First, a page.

Congenital Amputee, WSOF Vet Nick Newell Ends Retirement, Signs Multi-Fight Deal With LFA

By Jordan Breen Sep 11, 2017

No one expected Nick Newell to compete in mixed martial arts, let alone excel, but he did. When he retired at the age of 29, it seemed he had nothing left to prove. Nonetheless, “Notorious Nick” is headed back to the cage.

On Monday, Legacy Fighting Alliance announced that the promotion had signed Newell to a multi-fight deal, ending his nearly 23-month retirement. No prospective date or opponent have been announced for Newell's return bout.

Newell, 31, was born with congenital amputation of his left arm, which ends just below his elbow. He turned pro in June 2009 and racked up a 13-1 pro MMA mark in just over six years of competition. Despite his disability, Newell racked up 10 stoppages in his career, including eight via submission.

After winning the Xtreme Fighting Championships lightweight title in December 2012, the Milford, Conn. native made the jump to World Series of Fighting, where he would achieve his greatest success and visibility. In July 2014, Newell fought undefeated lightweight Justin Gaethje for the WSOF lightweight crown and was dominated en route to a second-round knockout loss at World Series of Fighting 11, the promotion's debut on network television, which aired live on NBC. He would fight twice more for the promotion, earning unanimous decisions over Joe Condon, then Tom Marcellino, before announcing his retirement.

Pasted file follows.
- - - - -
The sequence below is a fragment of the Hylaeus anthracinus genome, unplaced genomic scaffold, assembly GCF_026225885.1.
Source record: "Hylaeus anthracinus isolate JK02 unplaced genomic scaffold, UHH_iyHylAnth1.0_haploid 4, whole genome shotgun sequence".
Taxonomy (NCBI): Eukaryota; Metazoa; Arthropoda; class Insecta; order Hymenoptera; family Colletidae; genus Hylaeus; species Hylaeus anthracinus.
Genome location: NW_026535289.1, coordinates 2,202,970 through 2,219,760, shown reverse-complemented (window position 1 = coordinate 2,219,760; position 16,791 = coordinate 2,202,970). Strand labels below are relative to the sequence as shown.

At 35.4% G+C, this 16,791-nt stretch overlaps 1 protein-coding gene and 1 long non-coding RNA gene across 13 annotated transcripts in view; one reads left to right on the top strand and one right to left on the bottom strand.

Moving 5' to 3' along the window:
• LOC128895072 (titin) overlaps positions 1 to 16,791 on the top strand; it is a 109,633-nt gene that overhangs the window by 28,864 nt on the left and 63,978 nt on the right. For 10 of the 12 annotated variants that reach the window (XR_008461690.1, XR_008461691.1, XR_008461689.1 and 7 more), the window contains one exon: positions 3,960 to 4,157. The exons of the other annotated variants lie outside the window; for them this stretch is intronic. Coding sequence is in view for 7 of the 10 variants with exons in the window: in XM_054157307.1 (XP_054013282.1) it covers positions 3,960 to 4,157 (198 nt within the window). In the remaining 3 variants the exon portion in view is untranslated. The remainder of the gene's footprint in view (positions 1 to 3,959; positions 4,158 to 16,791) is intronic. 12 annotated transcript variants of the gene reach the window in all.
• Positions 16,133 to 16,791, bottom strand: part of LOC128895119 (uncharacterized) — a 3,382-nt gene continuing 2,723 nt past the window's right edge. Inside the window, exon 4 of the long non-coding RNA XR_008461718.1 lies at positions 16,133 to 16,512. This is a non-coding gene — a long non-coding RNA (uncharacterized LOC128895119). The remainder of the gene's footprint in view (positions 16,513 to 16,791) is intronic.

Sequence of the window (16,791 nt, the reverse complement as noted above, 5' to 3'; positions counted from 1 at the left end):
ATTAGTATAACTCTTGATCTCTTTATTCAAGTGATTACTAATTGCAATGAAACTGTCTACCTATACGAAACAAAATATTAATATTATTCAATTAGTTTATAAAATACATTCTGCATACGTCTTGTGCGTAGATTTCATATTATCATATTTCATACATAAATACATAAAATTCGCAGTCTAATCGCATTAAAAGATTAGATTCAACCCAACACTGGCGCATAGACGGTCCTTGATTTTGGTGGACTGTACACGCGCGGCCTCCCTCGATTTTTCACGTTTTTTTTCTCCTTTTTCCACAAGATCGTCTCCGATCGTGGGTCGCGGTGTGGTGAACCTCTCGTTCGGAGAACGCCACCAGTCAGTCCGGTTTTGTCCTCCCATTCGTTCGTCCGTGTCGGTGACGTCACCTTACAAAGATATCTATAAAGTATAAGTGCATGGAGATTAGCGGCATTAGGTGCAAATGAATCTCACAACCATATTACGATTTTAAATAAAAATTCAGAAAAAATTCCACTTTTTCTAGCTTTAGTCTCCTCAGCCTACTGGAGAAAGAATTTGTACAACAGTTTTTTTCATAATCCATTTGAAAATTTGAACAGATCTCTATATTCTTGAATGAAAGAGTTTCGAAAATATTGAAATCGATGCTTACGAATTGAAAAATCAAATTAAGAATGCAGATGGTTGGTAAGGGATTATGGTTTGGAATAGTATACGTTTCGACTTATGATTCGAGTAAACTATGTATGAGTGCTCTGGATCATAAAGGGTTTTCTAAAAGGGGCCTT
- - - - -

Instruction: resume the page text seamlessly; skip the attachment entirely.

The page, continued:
Newell cited a constellation of injuries, mostly a severe back injury, as the catalyst for hanging his gloves up.

“My last three camps, I haven't been able to really show what I'm capable of. My knowledge is getting higher and I'm getting better at the sport, but my body isn't able to keep up the way I used to,” a tearful Newell told Sherdog.com immediately following his October 2015 retirement. “I can't perform like I used to and when enough is enough, I don't want to be that guy fighting for a paycheck.”

“It's time for me to just switch it up and do something else. In my heart, I still love this sport and I love competing, but my body just can't keep up with it. I can't do a training camp. I can't. Too many injuries.”

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